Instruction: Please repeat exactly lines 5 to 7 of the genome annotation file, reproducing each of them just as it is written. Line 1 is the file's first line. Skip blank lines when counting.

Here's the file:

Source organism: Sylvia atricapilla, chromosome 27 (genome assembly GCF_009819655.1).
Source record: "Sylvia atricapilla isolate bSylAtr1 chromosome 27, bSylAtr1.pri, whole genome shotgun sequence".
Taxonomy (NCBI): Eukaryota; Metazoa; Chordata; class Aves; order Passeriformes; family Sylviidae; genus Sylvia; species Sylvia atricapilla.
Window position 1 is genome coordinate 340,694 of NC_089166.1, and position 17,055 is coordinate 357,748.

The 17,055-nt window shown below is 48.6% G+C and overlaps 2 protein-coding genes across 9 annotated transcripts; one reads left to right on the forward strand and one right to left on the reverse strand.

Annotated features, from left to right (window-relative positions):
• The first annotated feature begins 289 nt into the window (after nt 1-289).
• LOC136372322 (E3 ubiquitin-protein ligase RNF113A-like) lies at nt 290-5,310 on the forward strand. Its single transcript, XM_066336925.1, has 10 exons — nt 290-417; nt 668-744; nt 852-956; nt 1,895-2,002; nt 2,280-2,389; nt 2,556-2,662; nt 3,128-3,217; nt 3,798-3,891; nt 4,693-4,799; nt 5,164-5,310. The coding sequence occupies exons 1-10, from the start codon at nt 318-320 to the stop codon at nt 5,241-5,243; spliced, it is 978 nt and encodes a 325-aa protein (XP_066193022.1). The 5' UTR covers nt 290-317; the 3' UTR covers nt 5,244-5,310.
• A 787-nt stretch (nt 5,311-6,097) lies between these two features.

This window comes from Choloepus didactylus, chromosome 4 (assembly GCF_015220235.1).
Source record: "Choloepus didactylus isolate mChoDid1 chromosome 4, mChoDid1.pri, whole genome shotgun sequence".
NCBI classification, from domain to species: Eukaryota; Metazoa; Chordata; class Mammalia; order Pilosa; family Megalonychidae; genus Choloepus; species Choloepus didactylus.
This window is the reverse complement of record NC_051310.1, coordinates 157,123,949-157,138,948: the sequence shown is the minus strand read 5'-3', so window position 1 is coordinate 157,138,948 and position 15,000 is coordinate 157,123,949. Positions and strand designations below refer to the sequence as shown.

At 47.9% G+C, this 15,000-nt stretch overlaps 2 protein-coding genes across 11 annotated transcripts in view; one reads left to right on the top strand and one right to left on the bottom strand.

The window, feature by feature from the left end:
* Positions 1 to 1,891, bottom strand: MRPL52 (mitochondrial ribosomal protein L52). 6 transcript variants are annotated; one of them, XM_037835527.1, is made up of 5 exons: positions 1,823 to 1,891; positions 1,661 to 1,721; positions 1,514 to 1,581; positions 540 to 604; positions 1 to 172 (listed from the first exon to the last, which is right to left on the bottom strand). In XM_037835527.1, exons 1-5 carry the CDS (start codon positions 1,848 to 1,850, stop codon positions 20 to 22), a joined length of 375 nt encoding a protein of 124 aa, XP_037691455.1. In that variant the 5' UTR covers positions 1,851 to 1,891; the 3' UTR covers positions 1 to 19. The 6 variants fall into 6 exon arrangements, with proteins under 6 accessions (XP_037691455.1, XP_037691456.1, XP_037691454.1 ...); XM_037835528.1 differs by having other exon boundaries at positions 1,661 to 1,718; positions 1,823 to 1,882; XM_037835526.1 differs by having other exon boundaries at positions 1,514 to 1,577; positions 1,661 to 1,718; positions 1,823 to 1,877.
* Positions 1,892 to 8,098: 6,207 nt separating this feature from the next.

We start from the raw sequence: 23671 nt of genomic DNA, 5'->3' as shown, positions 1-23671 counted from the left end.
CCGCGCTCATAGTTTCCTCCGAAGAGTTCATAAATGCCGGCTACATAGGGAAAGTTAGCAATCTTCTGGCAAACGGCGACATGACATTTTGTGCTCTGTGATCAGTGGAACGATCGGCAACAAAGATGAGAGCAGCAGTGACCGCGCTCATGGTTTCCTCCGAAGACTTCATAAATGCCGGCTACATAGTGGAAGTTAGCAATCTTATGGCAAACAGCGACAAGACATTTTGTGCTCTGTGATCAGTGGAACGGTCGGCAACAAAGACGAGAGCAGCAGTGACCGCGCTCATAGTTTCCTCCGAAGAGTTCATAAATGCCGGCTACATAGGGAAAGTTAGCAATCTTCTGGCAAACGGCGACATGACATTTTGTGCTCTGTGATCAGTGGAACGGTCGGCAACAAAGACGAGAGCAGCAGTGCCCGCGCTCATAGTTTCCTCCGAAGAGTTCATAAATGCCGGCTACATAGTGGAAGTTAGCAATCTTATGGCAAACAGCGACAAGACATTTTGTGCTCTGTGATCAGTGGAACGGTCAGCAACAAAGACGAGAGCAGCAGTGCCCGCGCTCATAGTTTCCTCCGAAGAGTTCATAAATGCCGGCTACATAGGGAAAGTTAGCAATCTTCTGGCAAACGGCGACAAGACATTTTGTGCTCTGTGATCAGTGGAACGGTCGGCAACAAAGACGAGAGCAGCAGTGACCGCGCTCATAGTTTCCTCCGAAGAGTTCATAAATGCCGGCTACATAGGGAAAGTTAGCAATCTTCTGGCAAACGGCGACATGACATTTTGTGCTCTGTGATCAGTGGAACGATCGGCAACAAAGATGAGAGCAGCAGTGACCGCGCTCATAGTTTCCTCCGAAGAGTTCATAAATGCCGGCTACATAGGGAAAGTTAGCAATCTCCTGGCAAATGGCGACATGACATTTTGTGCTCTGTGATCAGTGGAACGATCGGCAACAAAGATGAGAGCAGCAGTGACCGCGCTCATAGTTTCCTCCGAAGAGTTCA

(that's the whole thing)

The 17,055-nt window shown below is 48.6% G+C and overlaps 2 protein-coding genes across 9 annotated transcripts; one reads left to right on the forward strand and one right to left on the reverse strand.

Annotated features, from left to right (window-relative positions):
• The first annotated feature begins 289 nt into the window (after nt 1-289).